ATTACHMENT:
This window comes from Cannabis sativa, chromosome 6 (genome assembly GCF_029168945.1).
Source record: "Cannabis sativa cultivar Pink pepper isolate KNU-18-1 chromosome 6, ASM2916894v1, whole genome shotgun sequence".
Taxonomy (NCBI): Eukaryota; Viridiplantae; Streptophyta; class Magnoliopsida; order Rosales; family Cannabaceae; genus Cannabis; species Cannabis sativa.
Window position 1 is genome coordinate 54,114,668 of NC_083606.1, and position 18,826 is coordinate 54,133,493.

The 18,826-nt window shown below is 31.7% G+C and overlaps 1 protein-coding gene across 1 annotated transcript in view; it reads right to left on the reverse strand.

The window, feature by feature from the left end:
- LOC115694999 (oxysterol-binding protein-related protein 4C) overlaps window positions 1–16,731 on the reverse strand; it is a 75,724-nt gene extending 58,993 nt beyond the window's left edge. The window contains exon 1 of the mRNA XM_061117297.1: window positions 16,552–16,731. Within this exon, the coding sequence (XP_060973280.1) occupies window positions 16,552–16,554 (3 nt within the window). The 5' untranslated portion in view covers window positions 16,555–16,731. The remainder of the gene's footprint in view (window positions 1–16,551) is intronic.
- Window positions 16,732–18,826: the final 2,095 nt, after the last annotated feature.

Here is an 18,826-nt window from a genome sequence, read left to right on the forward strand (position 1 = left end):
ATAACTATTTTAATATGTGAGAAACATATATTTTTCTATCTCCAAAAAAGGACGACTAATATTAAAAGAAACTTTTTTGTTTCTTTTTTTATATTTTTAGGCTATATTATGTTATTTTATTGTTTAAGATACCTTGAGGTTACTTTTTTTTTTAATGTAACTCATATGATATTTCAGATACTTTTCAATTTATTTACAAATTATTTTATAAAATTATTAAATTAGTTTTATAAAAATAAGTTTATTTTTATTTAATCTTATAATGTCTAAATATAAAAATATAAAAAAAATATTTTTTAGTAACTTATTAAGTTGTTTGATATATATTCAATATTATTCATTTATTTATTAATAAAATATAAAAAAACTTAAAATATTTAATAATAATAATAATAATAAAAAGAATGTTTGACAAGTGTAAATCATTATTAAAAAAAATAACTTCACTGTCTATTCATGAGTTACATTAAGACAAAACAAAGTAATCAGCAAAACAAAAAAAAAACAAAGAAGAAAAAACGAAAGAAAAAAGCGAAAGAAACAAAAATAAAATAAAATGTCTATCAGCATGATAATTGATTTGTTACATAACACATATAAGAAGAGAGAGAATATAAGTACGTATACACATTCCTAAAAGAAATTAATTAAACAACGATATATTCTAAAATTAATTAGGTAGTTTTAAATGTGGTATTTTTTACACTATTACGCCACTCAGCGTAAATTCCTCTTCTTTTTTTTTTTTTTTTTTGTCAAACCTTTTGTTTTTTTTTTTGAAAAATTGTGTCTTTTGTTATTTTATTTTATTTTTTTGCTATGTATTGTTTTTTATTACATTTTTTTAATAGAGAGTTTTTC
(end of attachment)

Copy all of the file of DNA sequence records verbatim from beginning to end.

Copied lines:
This window comes from Cannabis sativa, chromosome 6 (genome assembly GCF_029168945.1).
Source record: "Cannabis sativa cultivar Pink pepper isolate KNU-18-1 chromosome 6, ASM2916894v1, whole genome shotgun sequence".
Taxonomy (NCBI): Eukaryota; Viridiplantae; Streptophyta; class Magnoliopsida; order Rosales; family Cannabaceae; genus Cannabis; species Cannabis sativa.
Window position 1 is genome coordinate 54,114,668 of NC_083606.1, and position 18,826 is coordinate 54,133,493.

The 18,826-nt window shown below is 31.7% G+C and overlaps 1 protein-coding gene across 1 annotated transcript in view; it reads right to left on the reverse strand.

The window, feature by feature from the left end:
- LOC115694999 (oxysterol-binding protein-related protein 4C) overlaps window positions 1–16,731 on the reverse strand; it is a 75,724-nt gene extending 58,993 nt beyond the window's left edge. The window contains exon 1 of the mRNA XM_061117297.1: window positions 16,552–16,731. Within this exon, the coding sequence (XP_060973280.1) occupies window positions 16,552–16,554 (3 nt within the window). The 5' untranslated portion in view covers window positions 16,555–16,731. The remainder of the gene's footprint in view (window positions 1–16,551) is intronic.
- Window positions 16,732–18,826: the final 2,095 nt, after the last annotated feature.

Here is an 18,826-nt window from a genome sequence, read left to right on the forward strand (position 1 = left end):
ATAACTATTTTAATATGTGAGAAACATATATTTTTCTATCTCCAAAAAAGGACGACTAATATTAAAAGAAACTTTTTTGTTTCTTTTTTTATATTTTTAGGCTATATTATGTTATTTTATTGTTTAAGATACCTTGAGGTTACTTTTTTTTTTAATGTAACTCATATGATATTTCAGATACTTTTCAATTTATTTACAAATTATTTTATAAAATTATTAAATTAGTTTTATAAAAATAAGTTTATTTTTATTTAATCTTATAATGTCTAAATATAAAAATATAAAAAAAATATTTTTTAGTAACTTATTAAGTTGTTTGATATATATTCAATATTATTCATTTATTTATTAATAAAATATAAAAAAACTTAAAATATTTAATAATAATAATAATAATAAAAAGAATGTTTGACAAGTGTAAATCATTATTAAAAAAAATAACTTCACTGTCTATTCATGAGTTACATTAAGACAAAACAAAGTAATCAGCAAAACAAAAAAAAAACAAAGAAGAAAAAACGAAAGAAAAAAGCGAAAGAAACAAAAATAAAATAAAATGTCTATCAGCATGATAATTGATTTGTTACATAACACATATAAGAAGAGAGAGAATATAAGTACGTATACACATTCCTAAAAGAAATTAATTAAACAACGATATATTCTAAAATTAATTAGGTAGTTTTAAATGTGGTATTTTTTACACTATTACGCCACTCAGCGTAAATTCCTCTTCTTTTTTTTTTTTTTTTTTGTCAAACCTTTTGTTTTTTTTTTTGAAAAATTGTGTCTTTTGTTATTTTATTTTATTTTTTTGCTATGTATTGTTTTTTATTACATTTTTTTAATAGAGAGTTTTTC